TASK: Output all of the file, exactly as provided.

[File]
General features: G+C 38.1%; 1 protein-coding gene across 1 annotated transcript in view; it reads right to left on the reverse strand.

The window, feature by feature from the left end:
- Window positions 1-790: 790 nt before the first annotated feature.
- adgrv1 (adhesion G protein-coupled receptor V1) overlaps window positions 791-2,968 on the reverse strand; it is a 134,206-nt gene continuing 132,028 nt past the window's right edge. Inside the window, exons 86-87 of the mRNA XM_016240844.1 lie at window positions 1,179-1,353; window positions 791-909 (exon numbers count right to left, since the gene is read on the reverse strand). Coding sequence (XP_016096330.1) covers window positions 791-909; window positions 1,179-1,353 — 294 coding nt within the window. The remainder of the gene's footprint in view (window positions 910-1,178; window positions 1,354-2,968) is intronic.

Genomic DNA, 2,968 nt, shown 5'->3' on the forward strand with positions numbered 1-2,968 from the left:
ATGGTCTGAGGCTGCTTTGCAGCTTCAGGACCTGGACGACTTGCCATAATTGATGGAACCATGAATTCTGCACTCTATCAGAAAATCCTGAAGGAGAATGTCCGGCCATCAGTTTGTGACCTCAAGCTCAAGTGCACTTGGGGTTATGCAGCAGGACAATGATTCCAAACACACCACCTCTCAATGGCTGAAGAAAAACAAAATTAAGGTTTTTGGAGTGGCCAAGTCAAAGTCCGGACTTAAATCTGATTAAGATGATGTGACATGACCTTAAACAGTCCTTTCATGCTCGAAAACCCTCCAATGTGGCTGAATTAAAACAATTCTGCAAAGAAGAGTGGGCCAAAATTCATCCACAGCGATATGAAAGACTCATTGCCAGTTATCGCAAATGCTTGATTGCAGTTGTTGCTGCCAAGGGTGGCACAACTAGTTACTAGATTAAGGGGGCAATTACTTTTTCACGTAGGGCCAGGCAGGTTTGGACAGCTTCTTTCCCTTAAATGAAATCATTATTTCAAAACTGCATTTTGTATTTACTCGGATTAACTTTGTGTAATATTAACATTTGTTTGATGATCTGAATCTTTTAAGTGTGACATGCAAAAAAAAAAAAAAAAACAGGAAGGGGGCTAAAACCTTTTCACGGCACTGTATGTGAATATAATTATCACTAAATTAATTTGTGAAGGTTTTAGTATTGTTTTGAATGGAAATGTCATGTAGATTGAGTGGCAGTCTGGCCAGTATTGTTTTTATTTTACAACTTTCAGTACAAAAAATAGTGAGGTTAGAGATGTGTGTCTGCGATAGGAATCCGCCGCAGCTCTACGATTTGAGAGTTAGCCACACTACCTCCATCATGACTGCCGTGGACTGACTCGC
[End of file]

General features: G+C 38.1%; 1 protein-coding gene across 1 annotated transcript in view; it reads right to left on the reverse strand.

The window, feature by feature from the left end:
- Window positions 1-790: 790 nt before the first annotated feature.
- adgrv1 (adhesion G protein-coupled receptor V1) overlaps window positions 791-2,968 on the reverse strand; it is a 134,206-nt gene continuing 132,028 nt past the window's right edge. Inside the window, exons 86-87 of the mRNA XM_016240844.1 lie at window positions 1,179-1,353; window positions 791-909 (exon numbers count right to left, since the gene is read on the reverse strand). Coding sequence (XP_016096330.1) covers window positions 791-909; window positions 1,179-1,353 — 294 coding nt within the window. The remainder of the gene's footprint in view (window positions 910-1,178; window positions 1,354-2,968) is intronic.

Genomic DNA, 2,968 nt, shown 5'->3' on the forward strand with positions numbered 1-2,968 from the left:
ATGGTCTGAGGCTGCTTTGCAGCTTCAGGACCTGGACGACTTGCCATAATTGATGGAACCATGAATTCTGCACTCTATCAGAAAATCCTGAAGGAGAATGTCCGGCCATCAGTTTGTGACCTCAAGCTCAAGTGCACTTGGGGTTATGCAGCAGGACAATGATTCCAAACACACCACCTCTCAATGGCTGAAGAAAAACAAAATTAAGGTTTTTGGAGTGGCCAAGTCAAAGTCCGGACTTAAATCTGATTAAGATGATGTGACATGACCTTAAACAGTCCTTTCATGCTCGAAAACCCTCCAATGTGGCTGAATTAAAACAATTCTGCAAAGAAGAGTGGGCCAAAATTCATCCACAGCGATATGAAAGACTCATTGCCAGTTATCGCAAATGCTTGATTGCAGTTGTTGCTGCCAAGGGTGGCACAACTAGTTACTAGATTAAGGGGGCAATTACTTTTTCACGTAGGGCCAGGCAGGTTTGGACAGCTTCTTTCCCTTAAATGAAATCATTATTTCAAAACTGCATTTTGTATTTACTCGGATTAACTTTGTGTAATATTAACATTTGTTTGATGATCTGAATCTTTTAAGTGTGACATGCAAAAAAAAAAAAAAAAACAGGAAGGGGGCTAAAACCTTTTCACGGCACTGTATGTGAATATAATTATCACTAAATTAATTTGTGAAGGTTTTAGTATTGTTTTGAATGGAAATGTCATGTAGATTGAGTGGCAGTCTGGCCAGTATTGTTTTTATTTTACAACTTTCAGTACAAAAAATAGTGAGGTTAGAGATGTGTGTCTGCGATAGGAATCCGCCGCAGCTCTACGATTTGAGAGTTAGCCACACTACCTCCATCATGACTGCCGTGGACTGACTCGC